BY LISA TREI
Twenty-seven documentaries portraying aspects of humanity from countries as diverse as Vietnam and Canada will be screened on campus during the fifth annual United Nations Association Film Festival from Oct. 24 to 27.
Based on the theme "Humanity Is Indivisible," the festival focuses on portraying issues of concern to the United Nations to help provide a better understanding of global problems. Organized by the Stanford Film Society and the United Nations Association Midpeninsula Chapter, the festival shows films that are rarely screened for public audiences because they are often too political for commercial theatrical release, according to festival founder and director Jasmina Bojic, an instructor in Continuing Studies.
"In my teaching experience, the best way for students to connect with difficult political issues is through visual images," she said. "Instead of giving them Hollywood stories, we give them real facts." Since 1998, the festival has grown into one of the largest documentary events in the world, she added.
This year, festival jury members selected films from 26 countries from more than 220 submissions worldwide. They range from the Academy Award-winning Thoth, a piece about a multiracial street performer in New York City, to The Blood of Earth, a film that portrays the U'Wa Indians' struggle for survival in northeast Colombia.
The festival also includes a four-minute video titled The World As We Know It by communication Professor Kristine Samuelson. The piece is one of 13 documentary and experimental works selected for a screening called "Underground Zero" that will be shown at 4:16 p.m. Oct. 26 in Annenberg Auditorium. Samuelson said that a week after the events of Sept. 11, 2001, Bay Area filmmakers Jay Rosenblatt and Caveh Zahedi asked 150 colleagues to create short works related to the terrorist attacks and their aftermath. "We were asked to respond in any way we wished," said Samuelson, who made the film with her husband, John Haptas, a Law School alumnus. Music Professor Chris Chafe composed the music, she added.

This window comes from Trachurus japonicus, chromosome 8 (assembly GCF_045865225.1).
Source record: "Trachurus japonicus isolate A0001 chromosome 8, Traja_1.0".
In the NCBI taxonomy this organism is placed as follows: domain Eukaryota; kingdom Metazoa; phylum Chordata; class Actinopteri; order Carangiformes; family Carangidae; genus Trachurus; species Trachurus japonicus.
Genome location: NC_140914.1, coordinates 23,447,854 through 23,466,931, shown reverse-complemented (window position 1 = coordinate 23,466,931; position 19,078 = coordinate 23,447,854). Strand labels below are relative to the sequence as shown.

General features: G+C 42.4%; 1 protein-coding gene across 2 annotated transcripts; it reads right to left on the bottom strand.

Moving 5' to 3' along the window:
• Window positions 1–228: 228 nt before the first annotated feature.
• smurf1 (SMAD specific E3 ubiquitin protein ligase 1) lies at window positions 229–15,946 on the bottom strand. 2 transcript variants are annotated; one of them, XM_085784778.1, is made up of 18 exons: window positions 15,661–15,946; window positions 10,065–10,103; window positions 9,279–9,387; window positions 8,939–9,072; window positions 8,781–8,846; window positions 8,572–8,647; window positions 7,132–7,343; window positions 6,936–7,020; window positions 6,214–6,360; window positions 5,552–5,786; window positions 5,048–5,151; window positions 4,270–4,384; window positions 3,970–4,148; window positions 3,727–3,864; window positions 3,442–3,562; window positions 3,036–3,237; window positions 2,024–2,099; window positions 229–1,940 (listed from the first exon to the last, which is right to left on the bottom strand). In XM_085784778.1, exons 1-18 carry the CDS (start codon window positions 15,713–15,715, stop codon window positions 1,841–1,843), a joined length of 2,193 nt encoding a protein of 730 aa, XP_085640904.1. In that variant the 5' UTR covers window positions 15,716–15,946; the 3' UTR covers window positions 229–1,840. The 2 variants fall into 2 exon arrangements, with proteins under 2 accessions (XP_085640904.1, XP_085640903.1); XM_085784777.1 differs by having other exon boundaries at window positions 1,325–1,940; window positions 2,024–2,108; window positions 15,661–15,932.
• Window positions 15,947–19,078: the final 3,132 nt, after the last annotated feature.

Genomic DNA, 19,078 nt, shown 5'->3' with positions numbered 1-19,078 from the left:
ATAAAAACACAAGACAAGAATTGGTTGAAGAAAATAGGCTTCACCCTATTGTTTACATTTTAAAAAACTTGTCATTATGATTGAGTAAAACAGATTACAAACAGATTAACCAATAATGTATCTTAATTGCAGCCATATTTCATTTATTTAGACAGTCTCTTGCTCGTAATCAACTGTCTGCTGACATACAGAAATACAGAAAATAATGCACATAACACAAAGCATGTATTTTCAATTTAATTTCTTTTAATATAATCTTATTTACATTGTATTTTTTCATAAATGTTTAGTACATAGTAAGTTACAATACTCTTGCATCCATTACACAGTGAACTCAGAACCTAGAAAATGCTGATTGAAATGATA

The video portrays a decommissioned Titan missile site and views of the world from space. Interviews of three people who experienced the two World Wars and the Vietnam War precede harrowing reports from National Public Radio documenting the attack on the World Trade Center. "The notion is, here we go again, here is the first war of the 21st century," Samuelson said.
Stanford undergraduates may attend the festival at no cost. Other students pay $5 per film session, and tickets for the general public cost $8. A festival pass for all 11 sessions on campus costs $40. Tickets can be purchased at the festival, at Kepler's Bookstore on 1010 El Camino in Menlo Park and at the UNA Store on 552 Emerson St. in Palo Alto.
Pre-festival screenings will be held in three locations in San
Francisco on Oct. 14, 15 and 16. For more information, visit the
festival's website at www.unaff.org.
Stanford Report, October 9, 2002